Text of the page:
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Environmental Markets: Uses or Abuses?

By Emily Duchenne - Geography Student @ Brasenose College, Oxford


Environmental governance is a broad and dynamic concept that seeks to improve the state of the social and natural environment whilst supporting sustainable development. The use of environmental markets, an approach of increasing interest and funding for environmental conservation through the market mechanism where ecosystem services are assigned monetary value, is being increasingly considered a means of addressing conflicts over environmental resources such as rivers, forests and clean air.

This decentralisation from the state and monetisation of the environment is argued to be an efficient means of managing the environment privately as actors aim to mitigate their environmental impacts through profit-maximising methods such as cap-and-trade schemes, picking up government failures and providing social benefit through taxation. However, many argue that the use of markets continues to prioritise businesses, profit and accumulation in manners that may be considered sustainable, but still depend on environmental and ecological destruction. Here, I will assess the use of environmental markets in relation to greenhouse gases and carbon emissions, where carbon cap-and-trade schemes are being increasingly used to mitigate pollution.

Cap-and-trade schemes are a form of environmental market, where maximum levels of allowable carbon emissions are set for carbon-polluting industries by official bodies such as central governments. Where companies do not reach this maximum limit, they are able to sell their remaining allowable pollution credits to other companies. The profit-maximising nature of this sector means firms are likely to invest in research and technology to reduce the rate of carbon emissions and thus maximise their remaining sellable pollution credits, with supporters arguing this works to promote long-term climate-change prevention strategies. Cap-and-trade markets are therefore a popular way of mitigating greenhouse gas emissions, with the carbon offsets market in 2008 being worth $400m.

One example of carbon trading that has been hailed as a success is in the American Mid-West, where private landowners have been able to convert their land into carbon credits. These credits are then sold to carbon-polluting companies, who then retire the credits, and so the land is kept as cropland and the carbon within it remains sequestered. For example, in 2014, Chevrolet purchased credits using this protocol as part of its corporate sustainability initiative, purchasing and retiring nearly 40,000 tonnes of carbon in North Dakota. Carbon markets here have therefore played a role in keeping cropland and preventing CO2 emissions from being released into the atmosphere from land destruction.

However, the pressing question of why Chevrolet would do this is key in comprehending and critiquing the use of carbon markets. For Chevrolet, buying these credits can be understood as a ‘free pass’ for polluting activities. In this carbon trading context, the purchasing of credits means Chevrolet is still able to pollute 40,000 tonnes of CO2 emissions, therefore the emissions have shifted from the landowners to the company, ‘indulging’ the private sector through the carbon market. This means although the land here was saved, the total amount polluted still remains high, and so the prioritisation of profit over actually not polluting is to the detriment of the environment. Stricter regulations that actually limit the amount one company can pollute is necessary to avoid these loopholes that can be exploited by richer companies that can afford the purchase of thousands of credits, yet such moves require legislation and considerable administration that powerful industries continue to lobby governments against.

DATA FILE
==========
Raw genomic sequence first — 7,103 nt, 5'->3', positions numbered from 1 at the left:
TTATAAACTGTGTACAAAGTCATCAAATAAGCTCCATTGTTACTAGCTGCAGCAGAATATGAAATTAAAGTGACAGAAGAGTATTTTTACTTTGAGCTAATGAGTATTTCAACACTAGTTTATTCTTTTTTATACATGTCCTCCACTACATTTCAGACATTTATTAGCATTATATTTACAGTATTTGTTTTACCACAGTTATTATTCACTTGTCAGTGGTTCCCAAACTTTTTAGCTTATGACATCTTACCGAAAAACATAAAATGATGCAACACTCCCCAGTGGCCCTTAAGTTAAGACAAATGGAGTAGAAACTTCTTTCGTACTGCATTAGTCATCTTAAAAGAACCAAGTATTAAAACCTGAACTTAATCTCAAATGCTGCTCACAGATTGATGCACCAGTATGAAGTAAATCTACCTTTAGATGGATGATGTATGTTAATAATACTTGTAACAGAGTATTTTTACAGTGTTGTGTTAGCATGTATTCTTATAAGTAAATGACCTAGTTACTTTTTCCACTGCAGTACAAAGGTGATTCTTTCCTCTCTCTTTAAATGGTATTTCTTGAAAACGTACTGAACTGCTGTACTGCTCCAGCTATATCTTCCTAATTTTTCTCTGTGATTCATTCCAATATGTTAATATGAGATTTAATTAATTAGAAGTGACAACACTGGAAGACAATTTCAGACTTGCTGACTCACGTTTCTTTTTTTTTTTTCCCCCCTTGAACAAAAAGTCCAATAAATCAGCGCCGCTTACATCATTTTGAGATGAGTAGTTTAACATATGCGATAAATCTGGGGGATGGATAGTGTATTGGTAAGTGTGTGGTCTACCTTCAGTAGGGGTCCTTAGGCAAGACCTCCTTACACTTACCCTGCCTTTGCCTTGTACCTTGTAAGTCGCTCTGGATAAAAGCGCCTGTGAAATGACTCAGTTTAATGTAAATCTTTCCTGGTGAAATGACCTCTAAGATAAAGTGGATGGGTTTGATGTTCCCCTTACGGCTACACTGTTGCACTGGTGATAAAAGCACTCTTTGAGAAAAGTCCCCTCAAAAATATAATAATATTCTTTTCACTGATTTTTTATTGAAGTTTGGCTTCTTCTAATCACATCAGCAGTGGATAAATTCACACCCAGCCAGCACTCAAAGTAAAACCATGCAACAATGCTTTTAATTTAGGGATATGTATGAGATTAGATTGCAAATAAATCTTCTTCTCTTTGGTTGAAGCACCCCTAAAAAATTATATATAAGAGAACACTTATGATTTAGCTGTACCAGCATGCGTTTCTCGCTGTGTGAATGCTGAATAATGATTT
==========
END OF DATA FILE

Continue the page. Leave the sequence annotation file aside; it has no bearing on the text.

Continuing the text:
Environmental markets are a useful way of incentivising companies to take an interest in using environmental resources more efficiently and well as promote non-polluting activities. However, reliance on the free-market risks long-term inefficiencies as loopholes to continue polluting are exploited in the drive to maximise profits. Integrating environmental markets with the state is important to address these shortfalls and provide proper legislation and infrastructure where needed, yet the impact of lobbying by powerful industries is not something to be underestimated, therefore change and accountability surrounding these inefficiencies is not as simple as it may sound.

Further reading:

  1. Goodin, R.E., 1994. Selling environmental indulgences. In Climate Ethics. Oxford University Press.

  2. Goulder, L.H. and Schein, A.R., 2013. Carbon taxes versus cap and trade: a critical review. Climate Change Economics, 4(03), p.1350010.

  3. Hepburn, C., 2007. Carbon trading: a review of the Kyoto mechanisms. Annu. Rev. Environ. Resour., 32, pp.375-393.

  4. Perino, G., 2015. Climate campaigns, cap and trade, and carbon leakage: Why trying to reduce your carbon footprint can harm the climate. Journal of the Association of Environmental and Resource Economists, 2(3), pp.469-495.


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